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WASTE NOT, WANT NOT

Photograph courtesy the UNEP.

 Waste-Not-Waste-not

World Environment Day: Milan, 2015.

 

The World Environment Day (WED) Expo was held in Milan, Italy, on the 5th of June, and everybody has come away with a renewed sense of hope and resolve as they look toward the future. Celebrities like actor Leonardo Di Caprio and football star Yaya Touré, the UNEP goodwill ambassador, have thrown in their considerable might in support of a sustainable environment through proactive individual action.

 

 

What Is WED?

 

The World Environment Day commemorates the UN’s biggest initiative for positive environmental action, encouraging worldwide awareness and action for the environment and the economy that will drive it, all depending on the responsible management of the planet’s natural resources. It’s said that if the current trends of consumption and production don’t change, then by 2050, given that the rising population is expected to reach 9.6 billion, we will need three planets to sustain our ways of consumption and living!
The WED theme this year is, “Seven Billion Dreams. One Planet. Consume with Care.” This means living within established boundaries to realize a secure future where our dreams can be enacted. Sustainable living is about doing more and better with less. It is about knowing that adverse environmental impacts are not a necessary by-product of economic growth. It is an opportunity for every individual to become an agent for change by being proactive in caring for the earth.
“Although individual decisions may seem small in the face of global threats and trends when billions of people join forces in common purpose, we can make a tremendous difference.”
UN Secretary-General Ban Ki-Moon.
In his opening address, The Executive Director of UNEP, Achim Steiner, said that the issue of food loss and waste is the most striking example of the imbalance consumption and production patterns.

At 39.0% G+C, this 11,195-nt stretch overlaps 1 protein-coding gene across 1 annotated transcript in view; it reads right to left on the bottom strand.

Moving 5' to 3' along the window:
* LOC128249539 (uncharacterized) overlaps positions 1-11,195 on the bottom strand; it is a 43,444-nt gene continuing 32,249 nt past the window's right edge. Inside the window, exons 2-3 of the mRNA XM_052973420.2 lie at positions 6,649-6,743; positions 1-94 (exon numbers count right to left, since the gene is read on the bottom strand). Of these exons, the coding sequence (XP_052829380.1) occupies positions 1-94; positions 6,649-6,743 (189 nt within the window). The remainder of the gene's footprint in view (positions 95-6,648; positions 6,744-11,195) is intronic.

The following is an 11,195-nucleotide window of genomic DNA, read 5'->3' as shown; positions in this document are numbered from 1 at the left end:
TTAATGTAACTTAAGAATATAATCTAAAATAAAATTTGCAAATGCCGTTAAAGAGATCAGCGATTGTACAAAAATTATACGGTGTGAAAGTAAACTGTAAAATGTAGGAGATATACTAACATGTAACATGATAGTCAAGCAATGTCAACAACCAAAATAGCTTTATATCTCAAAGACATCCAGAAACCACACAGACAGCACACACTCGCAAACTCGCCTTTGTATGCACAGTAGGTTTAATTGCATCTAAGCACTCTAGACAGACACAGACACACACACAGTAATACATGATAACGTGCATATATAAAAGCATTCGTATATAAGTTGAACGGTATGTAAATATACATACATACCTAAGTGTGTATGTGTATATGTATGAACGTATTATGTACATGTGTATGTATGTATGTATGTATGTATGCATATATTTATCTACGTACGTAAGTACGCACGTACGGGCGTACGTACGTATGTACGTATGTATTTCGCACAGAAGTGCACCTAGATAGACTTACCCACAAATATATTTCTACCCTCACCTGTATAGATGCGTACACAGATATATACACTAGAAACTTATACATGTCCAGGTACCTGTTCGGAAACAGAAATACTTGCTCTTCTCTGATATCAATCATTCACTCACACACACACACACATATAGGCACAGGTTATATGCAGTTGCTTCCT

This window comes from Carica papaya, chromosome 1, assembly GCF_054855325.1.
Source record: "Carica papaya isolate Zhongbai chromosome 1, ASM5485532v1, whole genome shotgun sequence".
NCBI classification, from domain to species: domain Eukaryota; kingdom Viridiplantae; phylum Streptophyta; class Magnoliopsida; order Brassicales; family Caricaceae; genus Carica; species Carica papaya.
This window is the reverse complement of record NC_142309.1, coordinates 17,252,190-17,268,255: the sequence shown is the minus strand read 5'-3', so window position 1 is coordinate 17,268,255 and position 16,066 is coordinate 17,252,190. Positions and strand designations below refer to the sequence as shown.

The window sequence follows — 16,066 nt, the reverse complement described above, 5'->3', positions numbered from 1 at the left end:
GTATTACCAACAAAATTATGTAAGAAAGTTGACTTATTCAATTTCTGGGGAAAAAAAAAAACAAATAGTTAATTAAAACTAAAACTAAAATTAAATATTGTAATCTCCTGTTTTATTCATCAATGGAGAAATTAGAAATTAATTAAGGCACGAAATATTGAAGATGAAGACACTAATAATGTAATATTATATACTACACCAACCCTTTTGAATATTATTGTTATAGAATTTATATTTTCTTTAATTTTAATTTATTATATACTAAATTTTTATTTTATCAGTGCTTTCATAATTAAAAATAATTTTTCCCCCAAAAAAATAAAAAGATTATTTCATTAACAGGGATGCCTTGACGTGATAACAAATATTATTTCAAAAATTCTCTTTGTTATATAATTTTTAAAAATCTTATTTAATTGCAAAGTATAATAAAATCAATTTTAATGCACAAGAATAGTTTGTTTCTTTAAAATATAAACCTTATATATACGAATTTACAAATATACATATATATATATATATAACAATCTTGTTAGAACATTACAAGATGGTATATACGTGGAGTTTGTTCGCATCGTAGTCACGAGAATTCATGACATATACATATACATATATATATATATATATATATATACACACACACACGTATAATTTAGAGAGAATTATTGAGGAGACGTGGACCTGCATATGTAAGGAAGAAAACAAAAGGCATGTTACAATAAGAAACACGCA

Some of the statistics –

The first one, one of progress – the Food and Agriculture Organization (FAO) announced that the number of people suffering from hunger in the world fell below 800 million for the first time.
Conversely, the number of clinically obese people accounted for 600 million of the world’s population – a striking imbalance!
Globally, the food system accounts for nearly 30 per cent of end-user available energy, more than 70 percent of freshwater consumption and 80 percent of deforestation. It is the largest single cause of species and biodiversity loss, many of the resulting impacts unnecessary. Consequently, the demand and implementation of state-of-the-art technology, ideas, and solutions that will underline the constant supply of healthy, safe, and sufficient food for everyone is a clarion call.
The focus must be on divesting or decoupling economic growth from environmental decline, which really only means reinventing the use of resources in production, distribution and use of products. A UNEP survey showed that youth, the market of the future, increasingly recognize the importance of sustainability issues. Companies can eco-innovate and develop new business strategies and models to meet the growing demand for more sustainable choices, by which enormous opportunities can be seized, such as resource security, enhanced productivity, boosted development, and to create new business opportunities that bring jobs, drive innovation and fight climate change.